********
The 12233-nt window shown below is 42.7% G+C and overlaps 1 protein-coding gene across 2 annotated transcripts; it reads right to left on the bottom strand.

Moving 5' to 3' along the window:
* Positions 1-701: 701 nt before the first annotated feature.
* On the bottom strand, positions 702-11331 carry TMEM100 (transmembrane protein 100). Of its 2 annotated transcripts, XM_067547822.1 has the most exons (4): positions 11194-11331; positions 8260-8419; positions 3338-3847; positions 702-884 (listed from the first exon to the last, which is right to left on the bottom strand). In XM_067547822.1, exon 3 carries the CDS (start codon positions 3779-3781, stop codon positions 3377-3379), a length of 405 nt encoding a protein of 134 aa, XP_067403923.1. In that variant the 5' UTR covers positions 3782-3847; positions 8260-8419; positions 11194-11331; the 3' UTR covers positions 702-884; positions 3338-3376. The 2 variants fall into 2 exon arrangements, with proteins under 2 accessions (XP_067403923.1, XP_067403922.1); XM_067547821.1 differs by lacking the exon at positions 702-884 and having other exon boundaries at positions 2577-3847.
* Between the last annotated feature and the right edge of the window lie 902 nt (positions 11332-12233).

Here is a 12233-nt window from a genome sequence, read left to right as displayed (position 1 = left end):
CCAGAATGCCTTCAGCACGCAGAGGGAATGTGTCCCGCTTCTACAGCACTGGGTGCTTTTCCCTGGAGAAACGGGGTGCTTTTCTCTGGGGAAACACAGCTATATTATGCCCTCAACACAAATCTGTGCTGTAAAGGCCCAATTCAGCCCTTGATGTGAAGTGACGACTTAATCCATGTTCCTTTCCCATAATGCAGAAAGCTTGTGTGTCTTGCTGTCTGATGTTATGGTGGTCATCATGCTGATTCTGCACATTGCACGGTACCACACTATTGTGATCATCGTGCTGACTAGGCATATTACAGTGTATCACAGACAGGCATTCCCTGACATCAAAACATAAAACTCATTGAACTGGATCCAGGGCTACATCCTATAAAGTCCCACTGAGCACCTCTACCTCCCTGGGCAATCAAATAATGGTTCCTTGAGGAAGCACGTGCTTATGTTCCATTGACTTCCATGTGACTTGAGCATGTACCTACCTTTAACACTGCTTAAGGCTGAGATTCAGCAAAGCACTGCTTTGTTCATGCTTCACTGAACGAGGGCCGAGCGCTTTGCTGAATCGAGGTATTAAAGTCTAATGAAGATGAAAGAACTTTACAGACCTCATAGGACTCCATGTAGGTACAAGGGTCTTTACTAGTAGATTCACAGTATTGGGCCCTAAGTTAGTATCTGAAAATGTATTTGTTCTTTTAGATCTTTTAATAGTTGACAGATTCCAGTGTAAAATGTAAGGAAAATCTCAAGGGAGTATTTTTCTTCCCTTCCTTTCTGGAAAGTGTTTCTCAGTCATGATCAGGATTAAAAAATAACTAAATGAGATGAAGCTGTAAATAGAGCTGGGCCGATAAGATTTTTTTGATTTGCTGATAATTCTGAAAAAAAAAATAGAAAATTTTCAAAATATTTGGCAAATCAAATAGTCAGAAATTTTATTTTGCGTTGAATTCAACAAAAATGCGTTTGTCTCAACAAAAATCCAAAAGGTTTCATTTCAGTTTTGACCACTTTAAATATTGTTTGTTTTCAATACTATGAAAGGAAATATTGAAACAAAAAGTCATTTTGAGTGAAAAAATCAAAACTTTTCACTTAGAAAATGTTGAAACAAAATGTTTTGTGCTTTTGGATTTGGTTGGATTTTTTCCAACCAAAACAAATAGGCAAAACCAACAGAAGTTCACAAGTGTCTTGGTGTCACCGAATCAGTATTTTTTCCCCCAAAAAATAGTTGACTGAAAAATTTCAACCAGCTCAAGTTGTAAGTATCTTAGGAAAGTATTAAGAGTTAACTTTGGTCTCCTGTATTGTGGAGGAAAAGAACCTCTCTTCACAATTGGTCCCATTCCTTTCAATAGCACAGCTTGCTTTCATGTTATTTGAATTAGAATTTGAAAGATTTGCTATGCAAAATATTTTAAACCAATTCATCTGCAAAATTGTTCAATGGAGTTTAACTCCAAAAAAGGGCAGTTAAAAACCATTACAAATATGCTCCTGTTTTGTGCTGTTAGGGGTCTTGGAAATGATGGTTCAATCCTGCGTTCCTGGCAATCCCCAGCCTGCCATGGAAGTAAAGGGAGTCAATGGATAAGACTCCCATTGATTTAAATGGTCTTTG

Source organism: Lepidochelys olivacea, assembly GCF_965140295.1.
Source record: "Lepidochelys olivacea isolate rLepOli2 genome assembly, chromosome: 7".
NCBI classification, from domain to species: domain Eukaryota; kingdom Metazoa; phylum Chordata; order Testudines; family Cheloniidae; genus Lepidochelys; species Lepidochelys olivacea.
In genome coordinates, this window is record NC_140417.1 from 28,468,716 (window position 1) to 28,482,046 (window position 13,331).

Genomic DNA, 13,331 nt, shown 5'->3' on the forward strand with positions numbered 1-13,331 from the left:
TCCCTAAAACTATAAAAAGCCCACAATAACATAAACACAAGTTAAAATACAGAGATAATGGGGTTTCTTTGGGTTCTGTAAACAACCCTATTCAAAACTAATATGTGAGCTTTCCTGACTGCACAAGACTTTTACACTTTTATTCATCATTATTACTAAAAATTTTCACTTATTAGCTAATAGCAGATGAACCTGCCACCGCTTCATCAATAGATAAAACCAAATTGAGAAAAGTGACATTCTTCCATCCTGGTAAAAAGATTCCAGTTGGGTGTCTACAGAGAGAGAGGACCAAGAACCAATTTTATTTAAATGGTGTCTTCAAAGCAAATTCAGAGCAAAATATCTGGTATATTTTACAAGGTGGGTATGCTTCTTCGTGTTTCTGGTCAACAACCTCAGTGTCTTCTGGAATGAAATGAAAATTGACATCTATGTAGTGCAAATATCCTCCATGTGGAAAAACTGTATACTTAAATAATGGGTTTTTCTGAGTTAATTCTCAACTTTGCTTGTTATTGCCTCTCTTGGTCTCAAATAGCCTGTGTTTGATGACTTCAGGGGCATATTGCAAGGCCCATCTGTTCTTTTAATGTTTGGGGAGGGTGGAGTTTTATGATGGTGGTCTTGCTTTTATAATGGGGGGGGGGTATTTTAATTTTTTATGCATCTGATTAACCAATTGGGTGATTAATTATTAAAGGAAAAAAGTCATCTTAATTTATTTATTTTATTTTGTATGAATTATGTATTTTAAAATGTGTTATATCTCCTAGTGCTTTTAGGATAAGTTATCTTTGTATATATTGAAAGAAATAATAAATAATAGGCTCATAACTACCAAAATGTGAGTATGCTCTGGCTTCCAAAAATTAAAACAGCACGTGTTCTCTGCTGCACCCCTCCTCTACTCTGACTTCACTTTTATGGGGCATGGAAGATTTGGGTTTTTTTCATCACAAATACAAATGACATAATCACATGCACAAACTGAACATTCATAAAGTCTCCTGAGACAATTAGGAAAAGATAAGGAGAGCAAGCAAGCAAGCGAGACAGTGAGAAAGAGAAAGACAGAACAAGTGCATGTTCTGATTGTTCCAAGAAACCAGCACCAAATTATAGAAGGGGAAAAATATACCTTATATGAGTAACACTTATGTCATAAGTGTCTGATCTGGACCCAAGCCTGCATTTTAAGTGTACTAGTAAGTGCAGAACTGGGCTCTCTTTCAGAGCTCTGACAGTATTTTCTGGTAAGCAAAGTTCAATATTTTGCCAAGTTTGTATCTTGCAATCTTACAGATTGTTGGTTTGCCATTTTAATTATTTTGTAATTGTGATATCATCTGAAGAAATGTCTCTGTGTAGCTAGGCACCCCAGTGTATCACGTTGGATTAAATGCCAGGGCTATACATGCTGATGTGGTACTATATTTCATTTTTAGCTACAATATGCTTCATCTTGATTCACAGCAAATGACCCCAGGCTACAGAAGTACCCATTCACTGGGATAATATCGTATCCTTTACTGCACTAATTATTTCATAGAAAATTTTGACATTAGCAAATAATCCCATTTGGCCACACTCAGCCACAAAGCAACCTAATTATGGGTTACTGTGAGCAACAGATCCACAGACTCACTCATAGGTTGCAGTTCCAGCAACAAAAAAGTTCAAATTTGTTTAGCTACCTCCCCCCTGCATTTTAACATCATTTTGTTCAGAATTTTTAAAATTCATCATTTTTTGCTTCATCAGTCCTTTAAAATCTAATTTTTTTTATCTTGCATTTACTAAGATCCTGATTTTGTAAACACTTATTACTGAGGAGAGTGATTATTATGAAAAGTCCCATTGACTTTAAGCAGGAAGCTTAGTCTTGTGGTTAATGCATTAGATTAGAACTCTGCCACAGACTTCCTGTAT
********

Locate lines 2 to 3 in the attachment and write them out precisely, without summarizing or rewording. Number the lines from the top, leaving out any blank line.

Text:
Moving 5' to 3' along the window:
* Positions 1-701: 701 nt before the first annotated feature.